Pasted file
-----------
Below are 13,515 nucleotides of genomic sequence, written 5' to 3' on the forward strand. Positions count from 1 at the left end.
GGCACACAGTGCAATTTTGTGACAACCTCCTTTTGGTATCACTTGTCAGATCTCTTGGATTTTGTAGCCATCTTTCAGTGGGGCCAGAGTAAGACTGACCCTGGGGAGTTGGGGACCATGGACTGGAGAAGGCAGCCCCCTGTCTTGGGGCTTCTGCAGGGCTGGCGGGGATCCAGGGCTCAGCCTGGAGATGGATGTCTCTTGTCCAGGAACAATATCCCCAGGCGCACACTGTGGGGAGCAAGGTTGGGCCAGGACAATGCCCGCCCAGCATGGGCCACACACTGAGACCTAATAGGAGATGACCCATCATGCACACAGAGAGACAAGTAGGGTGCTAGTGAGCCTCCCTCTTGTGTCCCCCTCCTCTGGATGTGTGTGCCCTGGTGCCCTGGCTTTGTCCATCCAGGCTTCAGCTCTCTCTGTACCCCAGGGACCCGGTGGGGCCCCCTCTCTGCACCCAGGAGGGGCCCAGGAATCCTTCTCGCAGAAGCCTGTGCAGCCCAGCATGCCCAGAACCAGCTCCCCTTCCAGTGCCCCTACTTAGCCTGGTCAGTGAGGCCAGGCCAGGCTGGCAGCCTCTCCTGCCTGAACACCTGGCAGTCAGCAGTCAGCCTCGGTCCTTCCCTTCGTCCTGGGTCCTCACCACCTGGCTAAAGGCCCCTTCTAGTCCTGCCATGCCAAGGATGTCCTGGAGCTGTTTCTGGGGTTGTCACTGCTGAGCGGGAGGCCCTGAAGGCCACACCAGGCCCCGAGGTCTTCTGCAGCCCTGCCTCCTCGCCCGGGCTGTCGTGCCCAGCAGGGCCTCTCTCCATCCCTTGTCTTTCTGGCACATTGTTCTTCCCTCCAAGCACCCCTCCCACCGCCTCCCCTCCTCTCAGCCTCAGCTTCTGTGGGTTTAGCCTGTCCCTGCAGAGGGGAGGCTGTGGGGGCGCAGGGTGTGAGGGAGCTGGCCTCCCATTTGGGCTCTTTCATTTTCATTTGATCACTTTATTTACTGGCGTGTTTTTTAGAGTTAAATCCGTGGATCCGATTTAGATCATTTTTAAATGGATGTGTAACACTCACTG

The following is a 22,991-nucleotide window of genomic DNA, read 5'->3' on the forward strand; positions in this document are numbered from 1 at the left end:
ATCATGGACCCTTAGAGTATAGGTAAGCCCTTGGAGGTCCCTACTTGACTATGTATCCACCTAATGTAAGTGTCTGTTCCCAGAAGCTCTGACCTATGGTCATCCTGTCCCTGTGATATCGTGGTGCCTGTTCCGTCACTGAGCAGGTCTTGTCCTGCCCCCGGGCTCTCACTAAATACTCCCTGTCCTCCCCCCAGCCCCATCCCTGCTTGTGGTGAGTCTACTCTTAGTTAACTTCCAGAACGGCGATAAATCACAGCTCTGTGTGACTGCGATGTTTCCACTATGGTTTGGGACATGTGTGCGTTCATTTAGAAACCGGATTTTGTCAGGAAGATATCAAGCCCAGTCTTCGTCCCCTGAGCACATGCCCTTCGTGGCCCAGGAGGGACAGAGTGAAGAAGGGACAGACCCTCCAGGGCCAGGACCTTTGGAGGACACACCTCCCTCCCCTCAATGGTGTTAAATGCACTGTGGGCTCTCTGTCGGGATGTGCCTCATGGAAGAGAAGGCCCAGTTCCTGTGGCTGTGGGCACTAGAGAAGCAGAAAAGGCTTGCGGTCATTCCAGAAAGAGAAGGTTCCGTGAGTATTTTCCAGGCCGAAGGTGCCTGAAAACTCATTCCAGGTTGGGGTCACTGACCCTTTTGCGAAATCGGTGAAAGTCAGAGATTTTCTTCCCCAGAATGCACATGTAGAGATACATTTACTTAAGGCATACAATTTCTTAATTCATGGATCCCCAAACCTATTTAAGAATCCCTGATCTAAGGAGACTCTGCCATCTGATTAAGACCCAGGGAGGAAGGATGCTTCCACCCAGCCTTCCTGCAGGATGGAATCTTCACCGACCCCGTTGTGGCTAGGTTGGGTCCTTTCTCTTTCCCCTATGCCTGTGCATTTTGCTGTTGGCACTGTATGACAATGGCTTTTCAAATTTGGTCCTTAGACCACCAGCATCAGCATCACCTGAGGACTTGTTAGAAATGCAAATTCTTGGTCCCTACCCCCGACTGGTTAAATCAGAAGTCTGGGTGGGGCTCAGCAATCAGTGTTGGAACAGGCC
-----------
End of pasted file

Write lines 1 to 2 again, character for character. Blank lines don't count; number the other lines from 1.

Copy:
Below are 13,515 nucleotides of genomic sequence, written 5' to 3' on the forward strand. Positions count from 1 at the left end.
GGCACACAGTGCAATTTTGTGACAACCTCCTTTTGGTATCACTTGTCAGATCTCTTGGATTTTGTAGCCATCTTTCAGTGGGGCCAGAGTAAGACTGACCCTGGGGAGTTGGGGACCATGGACTGGAGAAGGCAGCCCCCTGTCTTGGGGCTTCTGCAGGGCTGGCGGGGATCCAGGGCTCAGCCTGGAGATGGATGTCTCTTGTCCAGGAACAATATCCCCAGGCGCACACTGTGGGGAGCAAGGTTGGGCCAGGACAATGCCCGCCCAGCATGGGCCACACACTGAGACCTAATAGGAGATGACCCATCATGCACACAGAGAGACAAGTAGGGTGCTAGTGAGCCTCCCTCTTGTGTCCCCCTCCTCTGGATGTGTGTGCCCTGGTGCCCTGGCTTTGTCCATCCAGGCTTCAGCTCTCTCTGTACCCCAGGGACCCGGTGGGGCCCCCTCTCTGCACCCAGGAGGGGCCCAGGAATCCTTCTCGCAGAAGCCTGTGCAGCCCAGCATGCCCAGAACCAGCTCCCCTTCCAGTGCCCCTACTTAGCCTGGTCAGTGAGGCCAGGCCAGGCTGGCAGCCTCTCCTGCCTGAACACCTGGCAGTCAGCAGTCAGCCTCGGTCCTTCCCTTCGTCCTGGGTCCTCACCACCTGGCTAAAGGCCCCTTCTAGTCCTGCCATGCCAAGGATGTCCTGGAGCTGTTTCTGGGGTTGTCACTGCTGAGCGGGAGGCCCTGAAGGCCACACCAGGCCCCGAGGTCTTCTGCAGCCCTGCCTCCTCGCCCGGGCTGTCGTGCCCAGCAGGGCCTCTCTCCATCCCTTGTCTTTCTGGCACATTGTTCTTCCCTCCAAGCACCCCTCCCACCGCCTCCCCTCCTCTCAGCCTCAGCTTCTGTGGGTTTAGCCTGTCCCTGCAGAGGGGAGGCTGTGGGGGCGCAGGGTGTGAGGGAGCTGGCCTCCCATTTGGGCTCTTTCATTTTCATTTGATCACTTTATTTACTGGCGTGTTTTTTAGAGTTAAATCCGTGGATCCGATTTAGATCATTTTTAAATGGATGTGTAACACTCACTG